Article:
I was approached recently by one of my colleagues to contribute to this article focused on unemployment in the automation industry. He asked me if I knew what the demand was for controls engineers in today’s market. I thought this would be an excellent topic to write a blog on as there is a wide spectrum of automation-related positions out on the market. Large search engines with thousands of different job titles can be difficult to filter through and it is nearly impossible to quantify the number of true openings for any individual job title.
Since Automationtechies is a small firm within the automation industry, I cannot accurately judge the number of job openings for a specific job title such as controls engineers. However, I have been observing the market over the years and can say the percentage of expected growth for open automation related jobs based on a few factors.
Our company typically has between 80-90 open automation job positions at any given point in time. Currently, we have 124 job openings and the number of controls engineering positions changes daily. I’ve spoken recently with Control Systems Integrators (CSI), Machine Builders, Automation Product Manufacturers, and others from companies that hire automation people. Based on the increase in job openings we have at our firm and these conversations from companies in the industry, there will likely be a 20%-25% increase in the number of open automation positions in comparison to a year ago. One of our large CSI clients stated they have over 20 open positions at this time. A medium-sized Automation Product manufacturer recently told me they have over 100 openings (Applications Engineers, Product Specialist, Sales, etc.) right now. Without having any definitive data, I think it’s obvious we are currently experiencing a huge shortfall of candidates to fill all these open jobs.
How will companies meet their growing needs for engineering positions? The answer to this question is simple but not necessarily easy. Companies must start to focus on workforce development and begin investing in up-and-coming engineers and technical professionals rather than only choosing candidates that already within the existing workforce. As a recruiter, it is my job to find people who are currently in the automation workforce and place them in roles for clients. There will always be times where companies who hire automation people obviously need to hire from within the workforce for positions that require more industry experience. However, these companies also need to begin adding new people into this workforce. There are a few ways to achieve this task.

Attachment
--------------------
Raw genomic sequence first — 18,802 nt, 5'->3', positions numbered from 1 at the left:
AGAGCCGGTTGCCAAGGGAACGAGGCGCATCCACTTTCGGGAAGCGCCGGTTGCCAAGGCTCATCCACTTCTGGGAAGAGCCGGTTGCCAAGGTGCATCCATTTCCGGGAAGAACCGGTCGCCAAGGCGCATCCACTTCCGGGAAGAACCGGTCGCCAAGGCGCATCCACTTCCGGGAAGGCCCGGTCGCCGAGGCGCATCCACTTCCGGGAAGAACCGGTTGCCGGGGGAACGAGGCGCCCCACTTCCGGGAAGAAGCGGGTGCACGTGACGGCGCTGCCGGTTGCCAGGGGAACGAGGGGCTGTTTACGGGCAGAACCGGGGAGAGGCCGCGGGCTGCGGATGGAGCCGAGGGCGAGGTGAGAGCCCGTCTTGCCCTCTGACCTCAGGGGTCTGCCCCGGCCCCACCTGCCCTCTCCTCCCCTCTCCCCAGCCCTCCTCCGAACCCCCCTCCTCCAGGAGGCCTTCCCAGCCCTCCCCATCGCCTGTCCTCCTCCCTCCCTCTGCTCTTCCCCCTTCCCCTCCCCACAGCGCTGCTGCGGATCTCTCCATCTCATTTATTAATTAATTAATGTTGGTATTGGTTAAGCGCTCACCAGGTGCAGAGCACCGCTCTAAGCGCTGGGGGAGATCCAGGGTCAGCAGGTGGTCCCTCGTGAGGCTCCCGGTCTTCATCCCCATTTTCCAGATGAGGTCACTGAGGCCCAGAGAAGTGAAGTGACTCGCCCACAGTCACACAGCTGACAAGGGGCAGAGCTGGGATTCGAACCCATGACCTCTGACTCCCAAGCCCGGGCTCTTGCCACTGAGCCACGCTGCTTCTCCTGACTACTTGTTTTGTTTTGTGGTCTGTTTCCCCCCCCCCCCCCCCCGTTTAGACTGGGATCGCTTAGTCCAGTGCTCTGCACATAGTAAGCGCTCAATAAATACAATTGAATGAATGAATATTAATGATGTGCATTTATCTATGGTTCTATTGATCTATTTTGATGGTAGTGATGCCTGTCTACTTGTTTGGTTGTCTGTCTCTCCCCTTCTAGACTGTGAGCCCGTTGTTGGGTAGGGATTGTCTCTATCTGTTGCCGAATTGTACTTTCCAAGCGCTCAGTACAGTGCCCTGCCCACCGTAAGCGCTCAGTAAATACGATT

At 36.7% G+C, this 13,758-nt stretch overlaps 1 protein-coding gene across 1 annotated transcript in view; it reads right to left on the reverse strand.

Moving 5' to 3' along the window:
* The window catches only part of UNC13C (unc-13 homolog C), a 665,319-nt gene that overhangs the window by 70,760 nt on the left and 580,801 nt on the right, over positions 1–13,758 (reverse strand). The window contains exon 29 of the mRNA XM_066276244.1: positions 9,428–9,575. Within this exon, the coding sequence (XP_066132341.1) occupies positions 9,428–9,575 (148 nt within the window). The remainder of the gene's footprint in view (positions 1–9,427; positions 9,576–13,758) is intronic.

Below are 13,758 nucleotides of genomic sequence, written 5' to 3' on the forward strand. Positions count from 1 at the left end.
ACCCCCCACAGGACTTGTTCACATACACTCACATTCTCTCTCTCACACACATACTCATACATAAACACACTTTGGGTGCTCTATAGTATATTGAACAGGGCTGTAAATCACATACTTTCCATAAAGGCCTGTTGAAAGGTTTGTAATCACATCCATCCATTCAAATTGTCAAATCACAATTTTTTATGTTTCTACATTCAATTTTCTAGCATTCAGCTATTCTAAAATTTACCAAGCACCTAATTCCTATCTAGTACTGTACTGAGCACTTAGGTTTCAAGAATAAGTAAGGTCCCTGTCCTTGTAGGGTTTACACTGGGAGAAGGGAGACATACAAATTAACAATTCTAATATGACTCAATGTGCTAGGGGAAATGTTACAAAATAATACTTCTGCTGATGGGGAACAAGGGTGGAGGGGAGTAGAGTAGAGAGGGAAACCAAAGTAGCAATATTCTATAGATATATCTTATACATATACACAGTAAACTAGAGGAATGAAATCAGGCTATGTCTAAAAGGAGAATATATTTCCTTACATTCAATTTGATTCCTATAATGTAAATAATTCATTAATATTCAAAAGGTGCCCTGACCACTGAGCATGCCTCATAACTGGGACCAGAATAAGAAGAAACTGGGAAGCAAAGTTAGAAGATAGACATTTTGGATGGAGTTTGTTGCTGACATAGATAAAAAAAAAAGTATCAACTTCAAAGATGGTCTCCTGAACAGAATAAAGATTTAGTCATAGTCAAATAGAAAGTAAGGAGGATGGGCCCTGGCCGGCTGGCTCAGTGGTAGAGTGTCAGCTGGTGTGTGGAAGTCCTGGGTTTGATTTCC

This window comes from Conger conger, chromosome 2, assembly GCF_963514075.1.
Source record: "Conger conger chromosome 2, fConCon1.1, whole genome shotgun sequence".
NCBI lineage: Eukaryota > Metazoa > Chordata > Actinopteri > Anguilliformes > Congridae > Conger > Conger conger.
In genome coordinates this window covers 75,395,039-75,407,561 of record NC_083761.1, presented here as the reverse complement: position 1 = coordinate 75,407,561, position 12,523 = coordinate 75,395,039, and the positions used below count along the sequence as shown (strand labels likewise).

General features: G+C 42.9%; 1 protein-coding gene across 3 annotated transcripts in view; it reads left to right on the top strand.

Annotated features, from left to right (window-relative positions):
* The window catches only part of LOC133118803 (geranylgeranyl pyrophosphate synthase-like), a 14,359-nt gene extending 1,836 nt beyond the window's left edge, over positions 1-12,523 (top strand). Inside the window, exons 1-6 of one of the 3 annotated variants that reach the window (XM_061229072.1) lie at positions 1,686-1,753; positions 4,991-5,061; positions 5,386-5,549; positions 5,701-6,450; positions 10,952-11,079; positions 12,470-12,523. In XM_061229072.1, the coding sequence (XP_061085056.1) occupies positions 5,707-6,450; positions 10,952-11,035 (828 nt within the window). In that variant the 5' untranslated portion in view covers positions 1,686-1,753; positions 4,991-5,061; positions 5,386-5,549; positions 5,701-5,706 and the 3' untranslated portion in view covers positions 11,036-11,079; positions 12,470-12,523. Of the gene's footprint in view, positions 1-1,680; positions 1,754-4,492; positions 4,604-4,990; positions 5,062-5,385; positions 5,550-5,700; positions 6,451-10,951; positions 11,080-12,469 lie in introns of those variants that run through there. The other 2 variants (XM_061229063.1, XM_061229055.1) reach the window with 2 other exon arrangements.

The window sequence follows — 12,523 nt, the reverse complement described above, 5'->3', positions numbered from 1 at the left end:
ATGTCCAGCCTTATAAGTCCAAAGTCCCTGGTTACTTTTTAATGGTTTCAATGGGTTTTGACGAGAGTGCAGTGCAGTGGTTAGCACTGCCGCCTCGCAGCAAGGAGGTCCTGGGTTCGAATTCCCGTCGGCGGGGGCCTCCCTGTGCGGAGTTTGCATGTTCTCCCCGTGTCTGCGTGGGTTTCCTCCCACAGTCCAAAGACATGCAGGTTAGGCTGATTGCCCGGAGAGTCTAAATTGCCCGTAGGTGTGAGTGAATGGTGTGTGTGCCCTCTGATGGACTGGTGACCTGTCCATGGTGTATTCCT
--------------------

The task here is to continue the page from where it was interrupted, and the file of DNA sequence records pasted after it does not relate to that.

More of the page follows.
Every year in the United States, there is a large pool of college students graduating with master’s degrees who are here from other countries on F1 (student) Visas. These candidates can stay in the US and work under an F1-OPT (Optional Practical Training) status for 12 months PLUS 24 months if they graduate with a STEM degree. Some of these candidates even have prior work experience from their home country. In the past few years, we have tried very hard to help some of these graduates find jobs in automation. Unfortunately, many of them either end up working for other tech companies, like Amazon or Google, or end up having to return to their country of origin. Employers who give these candidates the opportunity to work those 3 years without sponsorship can easily evaluate the candidate and put them on a path to stay longer.
Recruit directly from colleges and offer internships to fill the demand for automation people. Engineering students are far more likely to work with the company they complete an internship for after they graduate. Internships also provide students the chance to apply their knowledge and get hands on experience to help prepare them for future jobs in the workforce.
STEM Outreach Programs
Support STEM outreach programs to help steer young people into engineering degrees. FIRST Robotics Teams are a great place the start. At Automationtechies we not only financially support our local FIRST Robotics Team, we also help connect them with some of our clients who also now supporters, and we donate all our retired computers to their team.
Work to establish a culture within the company that will be attractive to new grads. Pay attention to what younger people who are new to the workforce want in an employer and try to provide it. There are many non-automation, high-tech companies who do this extremely well while very few automation companies have become proficient at this.
From my viewpoint within the field, I believe the shortfall of candidates within automation engineering field will continue to grow. Companies need to focus on workforce development in order to support the automation community and increase the available workforce for industrial automation positions. We must work together to attract, develop, and inspire the next generation of engineers and help meet the growing demand for automation people.
This blog is in response to an article written by Bill Pollock, president and CEO of Optimation Technology Inc. For more information, read the full article on Automation World.
About the Author:
This article is written by Alan Carty, President & CEO of Automationtechies.
Catch him on LinkedIn or by email.